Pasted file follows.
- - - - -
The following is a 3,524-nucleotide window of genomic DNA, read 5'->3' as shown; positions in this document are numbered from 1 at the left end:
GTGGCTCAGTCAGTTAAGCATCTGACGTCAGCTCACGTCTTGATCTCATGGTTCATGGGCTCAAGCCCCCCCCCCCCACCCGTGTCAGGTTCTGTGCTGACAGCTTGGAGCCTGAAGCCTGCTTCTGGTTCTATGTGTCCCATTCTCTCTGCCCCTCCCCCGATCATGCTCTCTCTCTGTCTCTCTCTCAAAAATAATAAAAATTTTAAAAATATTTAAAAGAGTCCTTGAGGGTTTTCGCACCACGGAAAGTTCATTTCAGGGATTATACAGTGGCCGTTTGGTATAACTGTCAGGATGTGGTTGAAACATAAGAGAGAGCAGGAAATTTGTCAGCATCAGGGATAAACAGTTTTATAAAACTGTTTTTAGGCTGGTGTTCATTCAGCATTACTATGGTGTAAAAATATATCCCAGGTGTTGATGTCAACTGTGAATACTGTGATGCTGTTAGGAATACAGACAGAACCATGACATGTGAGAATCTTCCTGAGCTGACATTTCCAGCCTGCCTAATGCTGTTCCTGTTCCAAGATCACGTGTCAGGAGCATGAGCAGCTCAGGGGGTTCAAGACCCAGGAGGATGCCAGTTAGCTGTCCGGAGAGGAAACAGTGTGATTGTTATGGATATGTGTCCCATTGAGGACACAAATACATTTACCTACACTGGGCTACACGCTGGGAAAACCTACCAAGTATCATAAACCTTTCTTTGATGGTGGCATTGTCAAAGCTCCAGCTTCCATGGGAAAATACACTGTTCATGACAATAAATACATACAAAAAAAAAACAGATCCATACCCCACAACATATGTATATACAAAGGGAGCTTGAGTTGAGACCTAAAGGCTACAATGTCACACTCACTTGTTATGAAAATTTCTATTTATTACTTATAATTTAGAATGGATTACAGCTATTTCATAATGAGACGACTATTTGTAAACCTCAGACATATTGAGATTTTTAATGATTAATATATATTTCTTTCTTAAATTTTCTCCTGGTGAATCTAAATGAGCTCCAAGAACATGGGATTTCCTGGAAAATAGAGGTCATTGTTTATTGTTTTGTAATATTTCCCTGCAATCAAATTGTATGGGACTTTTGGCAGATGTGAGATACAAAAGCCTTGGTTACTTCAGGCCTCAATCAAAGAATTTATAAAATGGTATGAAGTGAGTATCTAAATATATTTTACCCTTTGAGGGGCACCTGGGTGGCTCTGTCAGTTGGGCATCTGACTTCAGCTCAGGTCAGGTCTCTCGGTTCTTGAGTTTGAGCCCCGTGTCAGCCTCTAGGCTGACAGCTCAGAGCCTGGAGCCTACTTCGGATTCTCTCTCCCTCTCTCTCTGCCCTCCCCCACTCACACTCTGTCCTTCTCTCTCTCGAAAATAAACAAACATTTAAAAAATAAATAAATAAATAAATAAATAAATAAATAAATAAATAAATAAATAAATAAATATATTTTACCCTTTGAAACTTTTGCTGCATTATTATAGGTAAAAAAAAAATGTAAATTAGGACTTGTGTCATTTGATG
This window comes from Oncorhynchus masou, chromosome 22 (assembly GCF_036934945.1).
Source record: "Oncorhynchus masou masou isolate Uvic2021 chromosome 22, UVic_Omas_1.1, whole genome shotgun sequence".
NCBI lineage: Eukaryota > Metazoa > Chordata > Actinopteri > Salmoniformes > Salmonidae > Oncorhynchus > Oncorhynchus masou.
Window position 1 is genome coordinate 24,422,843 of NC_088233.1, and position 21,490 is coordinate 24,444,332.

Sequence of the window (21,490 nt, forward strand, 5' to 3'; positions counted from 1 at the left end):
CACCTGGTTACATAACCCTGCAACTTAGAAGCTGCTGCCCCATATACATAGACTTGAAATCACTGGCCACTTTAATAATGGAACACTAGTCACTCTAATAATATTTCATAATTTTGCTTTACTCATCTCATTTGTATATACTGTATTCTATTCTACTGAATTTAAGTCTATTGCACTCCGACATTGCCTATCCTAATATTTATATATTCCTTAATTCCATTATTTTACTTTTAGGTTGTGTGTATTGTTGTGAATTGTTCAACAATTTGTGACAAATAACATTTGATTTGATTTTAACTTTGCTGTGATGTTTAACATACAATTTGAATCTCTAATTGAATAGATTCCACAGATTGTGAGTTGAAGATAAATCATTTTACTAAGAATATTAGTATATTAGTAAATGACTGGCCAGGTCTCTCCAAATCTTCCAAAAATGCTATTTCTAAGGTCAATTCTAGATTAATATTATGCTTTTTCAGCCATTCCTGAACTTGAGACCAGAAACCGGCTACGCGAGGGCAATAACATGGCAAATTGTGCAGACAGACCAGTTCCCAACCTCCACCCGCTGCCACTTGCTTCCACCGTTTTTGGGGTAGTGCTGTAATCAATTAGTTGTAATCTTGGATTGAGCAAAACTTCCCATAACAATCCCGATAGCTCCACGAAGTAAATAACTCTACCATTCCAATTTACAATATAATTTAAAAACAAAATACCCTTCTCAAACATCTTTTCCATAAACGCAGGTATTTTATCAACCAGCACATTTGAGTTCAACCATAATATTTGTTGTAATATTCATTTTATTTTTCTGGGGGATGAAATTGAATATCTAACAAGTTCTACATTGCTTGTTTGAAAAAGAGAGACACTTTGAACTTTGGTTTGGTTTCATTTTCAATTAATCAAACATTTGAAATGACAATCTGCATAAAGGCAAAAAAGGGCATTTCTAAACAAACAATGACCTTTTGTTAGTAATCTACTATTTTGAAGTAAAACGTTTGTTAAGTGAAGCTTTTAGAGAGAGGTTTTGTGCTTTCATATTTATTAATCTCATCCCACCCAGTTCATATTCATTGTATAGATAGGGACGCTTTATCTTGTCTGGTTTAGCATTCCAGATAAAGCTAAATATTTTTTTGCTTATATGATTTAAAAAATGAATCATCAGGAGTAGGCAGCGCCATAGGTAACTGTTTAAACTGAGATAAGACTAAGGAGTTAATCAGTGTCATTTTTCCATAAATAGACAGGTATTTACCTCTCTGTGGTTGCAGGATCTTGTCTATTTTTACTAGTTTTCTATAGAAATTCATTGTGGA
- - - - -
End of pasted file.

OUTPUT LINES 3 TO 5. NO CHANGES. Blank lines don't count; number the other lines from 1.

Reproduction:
This window comes from Oncorhynchus masou, chromosome 22 (assembly GCF_036934945.1).
Source record: "Oncorhynchus masou masou isolate Uvic2021 chromosome 22, UVic_Omas_1.1, whole genome shotgun sequence".
NCBI lineage: Eukaryota > Metazoa > Chordata > Actinopteri > Salmoniformes > Salmonidae > Oncorhynchus > Oncorhynchus masou.